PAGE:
Not only is white transforming the outdoor landscape in many parts of the country at this time of year, but it can also become a wonderfully flexible color for breathing new life into your indoor design. Now is the perfect time to take a second look at the simplistic beauty of white.
Decorating colors are as changeable as the season or the current fashion fad. In recent years, the popularity of the "green" movement translated into numerous earthy decorating schemes. Retro color palettes also found their way into many homes. Other designers have played with chocolate-pink or black-gray color combinations. However, if you look closely, you'll see that white has never totally vanished from the scene, and now, it appears to be regaining some of its status both as a powerful neutral and as an exciting, energizing accent color.
Pantone may have just recently announced Emerald as its new color for 2013, but Benjamin Moore is offering more than 200 shades of white paint to suit every taste. Traditional best sellers such as Navajo White (PM-29), Linen White (PM-28), and Ivory White (925) are being joined by three new popular shades: Simply White (2143-70), Moonlight White (2143-60), and China White (PM-20). Why so many variations? Today's white paint colors can include a hint of green, pink, or blue undertones for the perfect match to the rest of your decorating scheme.
White walls take a step backwards to make small rooms seem lighter, larger and airier. When balanced with wicker and rich wood tones, the result is a Zen-like quality of peaceful tropical luxury. White is also the perfect choice for those who have filled their home with antiques and treasures from long ago. Heirlooms seem to take on more distinction when they are contrasted with pristine white walls. Darryl Carter, author of "The New Traditional," suggests that "White makes old things seem more current."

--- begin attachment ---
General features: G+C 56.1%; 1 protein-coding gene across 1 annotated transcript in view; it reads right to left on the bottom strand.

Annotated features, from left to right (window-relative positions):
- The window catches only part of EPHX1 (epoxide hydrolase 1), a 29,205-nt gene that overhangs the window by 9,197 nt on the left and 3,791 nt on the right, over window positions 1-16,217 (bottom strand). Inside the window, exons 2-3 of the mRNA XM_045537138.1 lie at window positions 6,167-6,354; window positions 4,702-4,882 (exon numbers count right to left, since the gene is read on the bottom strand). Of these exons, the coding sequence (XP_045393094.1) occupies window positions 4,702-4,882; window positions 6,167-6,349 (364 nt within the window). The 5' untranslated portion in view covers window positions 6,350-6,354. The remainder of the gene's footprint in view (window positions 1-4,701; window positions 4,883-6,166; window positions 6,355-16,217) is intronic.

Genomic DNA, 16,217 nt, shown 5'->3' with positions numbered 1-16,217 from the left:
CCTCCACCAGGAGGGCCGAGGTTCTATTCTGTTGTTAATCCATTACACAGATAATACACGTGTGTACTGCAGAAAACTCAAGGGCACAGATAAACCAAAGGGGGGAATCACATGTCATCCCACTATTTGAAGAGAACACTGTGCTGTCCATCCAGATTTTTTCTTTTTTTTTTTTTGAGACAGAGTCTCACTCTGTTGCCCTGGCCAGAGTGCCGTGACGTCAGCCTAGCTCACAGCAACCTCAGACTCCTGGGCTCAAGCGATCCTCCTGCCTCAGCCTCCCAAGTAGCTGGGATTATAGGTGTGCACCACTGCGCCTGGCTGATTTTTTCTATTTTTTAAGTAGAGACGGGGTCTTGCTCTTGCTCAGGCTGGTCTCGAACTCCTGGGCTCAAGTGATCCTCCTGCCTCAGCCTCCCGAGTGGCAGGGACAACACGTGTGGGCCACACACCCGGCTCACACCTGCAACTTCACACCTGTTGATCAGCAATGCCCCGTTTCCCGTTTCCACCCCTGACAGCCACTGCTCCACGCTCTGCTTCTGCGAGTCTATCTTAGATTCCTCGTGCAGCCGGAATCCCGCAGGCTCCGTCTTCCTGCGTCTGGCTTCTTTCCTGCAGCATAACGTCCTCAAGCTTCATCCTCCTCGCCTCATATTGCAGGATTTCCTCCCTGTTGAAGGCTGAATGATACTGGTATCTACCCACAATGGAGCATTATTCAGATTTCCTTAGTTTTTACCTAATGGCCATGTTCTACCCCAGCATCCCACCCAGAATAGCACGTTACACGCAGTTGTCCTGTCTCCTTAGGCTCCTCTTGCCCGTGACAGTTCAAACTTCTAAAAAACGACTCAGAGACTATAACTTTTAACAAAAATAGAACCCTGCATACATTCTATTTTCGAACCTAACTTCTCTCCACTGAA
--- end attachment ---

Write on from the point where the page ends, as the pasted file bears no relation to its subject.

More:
For those who are afraid that too much white will cause a room to feel cold and sterile, adding pops of color and textured materials such as fluffy rugs and pillows will create that cozy, cottage feeling. A "countrified" alternative is to mix a softer white with neutral grays and browns. White kitchens sparkle with an atmosphere of clean, precise efficiency. When appliances, furniture and walls are monochromatic, adding a pop of a favorite color is an easy and inexpensive decorating trick. The same principle holds true for the living room, dining room, bathroom and bedroom. Small bursts of color scattered purposefully around the room can create a huge impact. Better yet, they can be switched out seasonally or as often as your mood changes, without breaking the bank.
White is particularly useful in older homes or apartments that have unusual architectural features. That old stove pipe or sealed door seems to disappear when it becomes part of an all-white landscape. Rooms are unified as similarly painted walls or floors carry guests from one space to the next. Furthermore, moving furniture from one room to another works easily when the background is a consistent white.
While white may be one of the most versatile of paint colors, take time to find exactly the right shade for your decorating projects. Consider using it to freshen unsightly furniture. If you have young children or pets, slip-cover your outdated sofa and chairs in easy-care, washable white fabrics. White is a practical, functional color with the potential to be a blank canvas for dramatic settings. Unlike Pantone's Emerald, which will be popular this year and gone the next, white will be around forever.
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